DOES IT HURT YOU VERY MUCH?
 
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How very sympathetic some people are
When they see other people in a plight
That reminds me of a man who was blown up
By a charge of dynamite
He lay upon the ground in a terrible state
Poor chap, he looked half dead
Then a dear old lady standing in the crowd
She poked him with her 'gamp' and said,

Chorus: 'Does it hurt you very much, sir?
Do you feel any pain anywhere?
There's your poor dear nose quite vanished from your face
And you've lost all your whiskers and your hair
When the dynamite hit you in the waist-coat
You seemed to shiver at the touch
There's a great big kerb-stone sticking in your eye
Does it hurt you very much?'


It suddenly occurred to me some years back
It was true that I went upon the mash
So I started for the fray with my best clothes on
And with eighteen pence in cash
I saw a pretty girl, she was coming my way
Says I, 'I'll work my plan.'
So I smiled on her - she started in alarm
Then looked at me and said, 'Poor man,

Chorus: 'Does it hurt you very much, sir?
Do you feel any pain anywhere?
Have you got some secret sorrow in your heart?
Is your grief something more than you can bear?
P'rhaps you've had a drop more than you're used to
Strong drink you never ought to touch
Do you often get that spasm in your face?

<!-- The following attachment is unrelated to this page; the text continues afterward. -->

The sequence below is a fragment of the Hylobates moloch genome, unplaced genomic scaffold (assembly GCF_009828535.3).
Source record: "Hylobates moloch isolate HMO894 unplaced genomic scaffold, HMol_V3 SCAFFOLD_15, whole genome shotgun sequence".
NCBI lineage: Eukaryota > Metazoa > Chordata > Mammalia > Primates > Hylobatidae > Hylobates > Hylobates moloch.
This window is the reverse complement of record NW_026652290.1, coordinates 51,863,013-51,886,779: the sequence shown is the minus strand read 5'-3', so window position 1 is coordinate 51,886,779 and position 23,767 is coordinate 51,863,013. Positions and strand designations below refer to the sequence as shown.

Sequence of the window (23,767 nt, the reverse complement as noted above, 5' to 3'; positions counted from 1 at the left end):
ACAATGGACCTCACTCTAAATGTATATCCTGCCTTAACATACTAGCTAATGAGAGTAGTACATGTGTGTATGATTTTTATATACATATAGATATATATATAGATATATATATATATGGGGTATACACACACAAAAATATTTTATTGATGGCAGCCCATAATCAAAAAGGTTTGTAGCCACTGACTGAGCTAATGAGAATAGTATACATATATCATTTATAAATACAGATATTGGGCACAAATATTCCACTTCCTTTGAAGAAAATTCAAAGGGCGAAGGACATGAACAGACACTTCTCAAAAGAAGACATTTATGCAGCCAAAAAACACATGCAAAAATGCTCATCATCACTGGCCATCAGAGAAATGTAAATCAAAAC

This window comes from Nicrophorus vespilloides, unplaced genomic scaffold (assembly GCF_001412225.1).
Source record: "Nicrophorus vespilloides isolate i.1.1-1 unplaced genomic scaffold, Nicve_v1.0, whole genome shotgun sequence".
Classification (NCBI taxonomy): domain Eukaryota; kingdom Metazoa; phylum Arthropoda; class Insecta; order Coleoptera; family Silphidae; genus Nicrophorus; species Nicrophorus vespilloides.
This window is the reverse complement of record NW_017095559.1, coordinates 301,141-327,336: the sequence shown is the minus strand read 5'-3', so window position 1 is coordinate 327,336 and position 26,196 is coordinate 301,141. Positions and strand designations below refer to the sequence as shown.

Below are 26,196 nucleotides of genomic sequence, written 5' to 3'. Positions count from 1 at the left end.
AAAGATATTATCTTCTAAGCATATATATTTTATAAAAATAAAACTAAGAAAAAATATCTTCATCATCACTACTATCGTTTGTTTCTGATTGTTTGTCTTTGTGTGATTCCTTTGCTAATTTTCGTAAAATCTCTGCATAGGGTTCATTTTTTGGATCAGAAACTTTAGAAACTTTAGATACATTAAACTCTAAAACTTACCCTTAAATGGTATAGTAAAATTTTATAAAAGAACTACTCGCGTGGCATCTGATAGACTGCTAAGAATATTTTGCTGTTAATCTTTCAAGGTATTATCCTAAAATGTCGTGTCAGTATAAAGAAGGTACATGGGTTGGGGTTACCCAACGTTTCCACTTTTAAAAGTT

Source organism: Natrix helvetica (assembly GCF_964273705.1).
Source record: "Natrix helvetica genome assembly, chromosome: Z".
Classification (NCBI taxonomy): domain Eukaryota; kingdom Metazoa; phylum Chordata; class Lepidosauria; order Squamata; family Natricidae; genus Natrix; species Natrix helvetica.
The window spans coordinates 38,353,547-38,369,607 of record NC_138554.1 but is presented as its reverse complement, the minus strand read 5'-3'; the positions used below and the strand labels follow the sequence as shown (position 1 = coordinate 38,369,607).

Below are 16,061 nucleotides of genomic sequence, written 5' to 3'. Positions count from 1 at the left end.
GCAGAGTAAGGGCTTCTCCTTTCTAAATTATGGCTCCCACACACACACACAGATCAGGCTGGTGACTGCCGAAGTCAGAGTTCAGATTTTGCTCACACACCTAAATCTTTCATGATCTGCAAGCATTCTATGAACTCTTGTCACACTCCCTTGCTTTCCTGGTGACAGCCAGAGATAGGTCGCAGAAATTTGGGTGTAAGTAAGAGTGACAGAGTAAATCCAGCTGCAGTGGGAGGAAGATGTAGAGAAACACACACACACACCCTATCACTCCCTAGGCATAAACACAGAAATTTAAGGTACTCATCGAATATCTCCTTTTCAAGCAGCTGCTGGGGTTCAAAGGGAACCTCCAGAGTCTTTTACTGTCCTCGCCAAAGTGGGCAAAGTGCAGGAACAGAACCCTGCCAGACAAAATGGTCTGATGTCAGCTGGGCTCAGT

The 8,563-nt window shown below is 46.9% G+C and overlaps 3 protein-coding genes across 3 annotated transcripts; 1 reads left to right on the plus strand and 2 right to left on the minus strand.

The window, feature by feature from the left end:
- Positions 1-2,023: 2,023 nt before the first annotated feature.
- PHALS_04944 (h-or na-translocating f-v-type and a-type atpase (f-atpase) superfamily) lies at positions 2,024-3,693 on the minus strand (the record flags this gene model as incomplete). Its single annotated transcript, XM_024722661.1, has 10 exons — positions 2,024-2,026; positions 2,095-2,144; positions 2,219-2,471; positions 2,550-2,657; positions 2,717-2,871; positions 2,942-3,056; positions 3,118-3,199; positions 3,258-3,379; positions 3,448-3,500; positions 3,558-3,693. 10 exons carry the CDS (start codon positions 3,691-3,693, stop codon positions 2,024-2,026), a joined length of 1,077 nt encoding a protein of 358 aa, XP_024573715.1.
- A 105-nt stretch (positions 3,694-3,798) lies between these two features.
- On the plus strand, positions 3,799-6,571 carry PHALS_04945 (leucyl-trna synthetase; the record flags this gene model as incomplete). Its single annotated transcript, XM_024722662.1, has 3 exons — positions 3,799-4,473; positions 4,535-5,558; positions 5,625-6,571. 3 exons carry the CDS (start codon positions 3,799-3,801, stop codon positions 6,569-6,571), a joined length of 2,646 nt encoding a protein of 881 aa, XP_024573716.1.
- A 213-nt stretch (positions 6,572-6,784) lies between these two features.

Does it hurt you very much?'


I was riding in an omnibus one wet day
With a fat lady sitting on my lap
While a fellow with a crutch sat alongside me
Oh, I felt for that poor chap
That 'Little bit of frock' was a terrible weight
My legs were feeling queer
Then the chap next to me, he gave a little grin
And whispered in my off-side ear,

Chorus: 'Does it hurt you very much, sir?
Do you feel any pain anywhere?
For a long time now that lady's been my wife
And her weight must be more than you can bear
I can sympathise with you very much, sir
You see I have to have a crutch
That was all through my wife sitting on my knees
Does she hurt you very much?'


The morning of my wedding-day I woke up
And I felt just as nervous as a cat
And I hurried to the church with my boots undone
And forgot to wear my hat
I thought that I would drop when the vicar turned up
I shook so at the knees
And I said, 'Before you start on the job
Oh, tell me what it feels like, please,

Chorus: 'Does it hurt you very much, sir?
Do you feel any pain anywhere?
If it gives you 'beans', like pulling out a tooth
Have you got any chloroform to spare?
And the honeymoon - tell me all about it
To me the word is 'double-dutch'
Is it some afflication married people have?
Does it hurt you very much?'
 
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Performed by Tom Costello (1863-1943)
 
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